Here’s my good friend S.J. Delos to talk about his supervillain character, Doctor Maniac!
They say people root for the heroes. But we all know that, sometimes not so secretly in fact, we find ourselves more interested in the bad guy. From Darth Vader to Doctor Evil. How did they become what they are? What sort of diabolical scheme will they come up with next?
I would like to bring into the spotlight my own fictional bad guy, Doctor Maniac. In my books, the good Doctor is the super-villain working behind the scenes. He is considered by the general population of the world to be the most evil and dangerous man on the planet. If given a choice between running into the Devil or running into Doctor Maniac, most people would pick the former.
However, thing I enjoy most about the creation of this character isn’t the fact that he is a megalomaniacal genius with hundreds of murders under his belt. Nor is it his hubris, of which he has spades. Instead, it is his twisted infatuation with the series’ protagonist, Kayo. He calls it love, and it might be in some weird, disturbing fashion inside his head. However, Kayo considers it to be an uncomfortable situation that never seems to actually go away. Doctor Maniac becomes that ex we all have had at one time or another. One that just can’t get past the fact the relationship is over and move on.
In a reversal of the usual comic villain trope, Doctor Maniac is not prone to engaging in a useless monologue with his opponents. He also most certainly does not design elaborate traps that can be foiled with some ingenuity and dental floss. When it comes to dispatching those in his way, he will have them killed and not lose a moment’s peace over the decision.
However, despite the magnitude of the betrayal (in his eyes) by Kayo, he cannot bring himself to actually harm her. Even in Some Kind of Hero, his actions are far less severe than they could have been.
Another thing that I enjoy about writing this character is the mystery surrounding him. While Doctor Maniac is connected in some manner to the chief villain in each book, he himself is not the orchestrator of the danger that Kayo faces. He actually helps her, in his own strange way, though you have to wonder what exactly is going on in his mind.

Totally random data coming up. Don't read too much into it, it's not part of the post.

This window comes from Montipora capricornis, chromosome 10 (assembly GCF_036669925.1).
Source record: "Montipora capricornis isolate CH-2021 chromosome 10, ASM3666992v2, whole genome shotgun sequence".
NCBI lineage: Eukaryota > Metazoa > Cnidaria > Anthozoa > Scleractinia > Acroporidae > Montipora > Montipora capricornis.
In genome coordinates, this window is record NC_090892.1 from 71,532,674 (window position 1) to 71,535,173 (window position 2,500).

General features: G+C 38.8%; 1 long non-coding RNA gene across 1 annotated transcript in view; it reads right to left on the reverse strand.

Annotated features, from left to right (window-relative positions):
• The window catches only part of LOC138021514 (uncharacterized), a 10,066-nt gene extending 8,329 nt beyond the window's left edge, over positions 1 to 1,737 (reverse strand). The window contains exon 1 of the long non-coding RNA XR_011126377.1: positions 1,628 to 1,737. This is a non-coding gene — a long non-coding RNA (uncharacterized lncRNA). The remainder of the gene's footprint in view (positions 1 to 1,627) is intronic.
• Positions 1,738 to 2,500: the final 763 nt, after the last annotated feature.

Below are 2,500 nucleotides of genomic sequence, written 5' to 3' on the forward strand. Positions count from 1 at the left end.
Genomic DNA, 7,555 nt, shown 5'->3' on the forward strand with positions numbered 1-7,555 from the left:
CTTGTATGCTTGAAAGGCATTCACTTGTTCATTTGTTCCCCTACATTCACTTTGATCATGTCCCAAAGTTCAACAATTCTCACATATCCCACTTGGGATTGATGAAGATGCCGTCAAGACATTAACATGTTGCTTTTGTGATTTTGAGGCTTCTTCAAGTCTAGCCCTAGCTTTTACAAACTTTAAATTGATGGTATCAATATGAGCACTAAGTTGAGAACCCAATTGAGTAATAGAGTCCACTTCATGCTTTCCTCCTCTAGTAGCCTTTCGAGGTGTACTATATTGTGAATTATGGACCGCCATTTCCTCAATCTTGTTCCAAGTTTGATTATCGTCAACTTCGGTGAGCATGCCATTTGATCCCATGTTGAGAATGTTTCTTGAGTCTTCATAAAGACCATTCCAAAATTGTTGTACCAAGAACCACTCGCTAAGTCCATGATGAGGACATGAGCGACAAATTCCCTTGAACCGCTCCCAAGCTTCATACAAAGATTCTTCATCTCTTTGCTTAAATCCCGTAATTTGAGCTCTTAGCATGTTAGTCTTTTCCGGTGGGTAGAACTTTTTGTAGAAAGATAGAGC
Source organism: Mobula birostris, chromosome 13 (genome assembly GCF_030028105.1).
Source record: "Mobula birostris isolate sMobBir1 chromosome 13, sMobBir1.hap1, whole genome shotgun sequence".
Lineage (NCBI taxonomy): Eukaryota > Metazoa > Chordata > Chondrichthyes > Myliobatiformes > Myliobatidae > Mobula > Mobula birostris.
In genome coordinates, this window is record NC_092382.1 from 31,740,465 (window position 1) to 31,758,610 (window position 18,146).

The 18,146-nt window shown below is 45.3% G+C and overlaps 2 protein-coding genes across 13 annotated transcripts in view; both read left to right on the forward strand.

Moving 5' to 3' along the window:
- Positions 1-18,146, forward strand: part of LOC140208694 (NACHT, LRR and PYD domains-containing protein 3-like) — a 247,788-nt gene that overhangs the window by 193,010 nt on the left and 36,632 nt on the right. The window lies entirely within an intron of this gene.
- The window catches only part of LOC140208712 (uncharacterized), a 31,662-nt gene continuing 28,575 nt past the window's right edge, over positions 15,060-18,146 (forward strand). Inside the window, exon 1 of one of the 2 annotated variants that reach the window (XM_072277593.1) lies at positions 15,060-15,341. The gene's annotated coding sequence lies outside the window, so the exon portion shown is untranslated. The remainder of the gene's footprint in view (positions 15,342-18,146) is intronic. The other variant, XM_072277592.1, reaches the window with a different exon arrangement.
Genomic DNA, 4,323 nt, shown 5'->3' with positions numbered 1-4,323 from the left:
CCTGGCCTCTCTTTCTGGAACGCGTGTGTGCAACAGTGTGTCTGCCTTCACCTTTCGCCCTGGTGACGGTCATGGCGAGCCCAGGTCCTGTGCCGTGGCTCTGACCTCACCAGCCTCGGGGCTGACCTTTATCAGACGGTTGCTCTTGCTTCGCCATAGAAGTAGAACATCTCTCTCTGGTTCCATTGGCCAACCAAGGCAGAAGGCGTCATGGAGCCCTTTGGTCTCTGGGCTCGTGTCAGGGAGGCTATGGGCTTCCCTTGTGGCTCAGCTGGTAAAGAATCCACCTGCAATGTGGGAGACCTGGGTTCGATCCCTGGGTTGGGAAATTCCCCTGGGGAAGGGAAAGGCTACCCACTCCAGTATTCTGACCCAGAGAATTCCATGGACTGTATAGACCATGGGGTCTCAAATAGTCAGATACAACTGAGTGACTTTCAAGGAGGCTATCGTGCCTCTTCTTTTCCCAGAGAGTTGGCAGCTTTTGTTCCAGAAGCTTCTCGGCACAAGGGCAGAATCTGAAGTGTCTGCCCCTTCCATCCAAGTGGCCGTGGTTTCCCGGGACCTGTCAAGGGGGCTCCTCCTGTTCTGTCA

One of the things I would like to point out is that the reader only gets to see what Doctor Maniac is like from Kayo’s perspective. And it’s a perspective skewed by the fact that while she is trying to show the world she can be a hero, Kayo can’t stop thinking about all the things she did at his request when they were together. Kayo wants to believe that the only reason why she was a bad girl for so long was because was young and in love with the charismatic Doctor.
Until now, I’ve been content to leave Doctor Maniac as a character whose true motivations and history are as much as mystery to Kayo as they are to the reader. Interestingly enough, more than one person has read So Not a Hero and told me afterwards that they found Doctor Maniac to be one of the more interesting characters in the book. I have to agree, though I hope that doesn’t mean that the other, more prominent, characters were not enjoyable.
I’ve decided that Doctor Maniac will be more visible in the third book, Just Like a Hero. I think it is time for the reader to know just what it is that makes this man, who can strike fear into hearts with just the mention of his name, tick. I want people to know what really transpired between a young, pre-hero Kayo and the man who controlled her life for so many years.
I think everyone’s going to be fairly well surprised.
S.J. Delos is a self-proclaimed “average geek” living in Greensboro, North Carolina with his long-suffering wife, Kim and their two sons, Connor and Cameron. When not making up stories and writing them down, he spends his time reading comic books, playing Skyrim, and watching Doctor Who.
You can find him, or his books, at any of these fine links: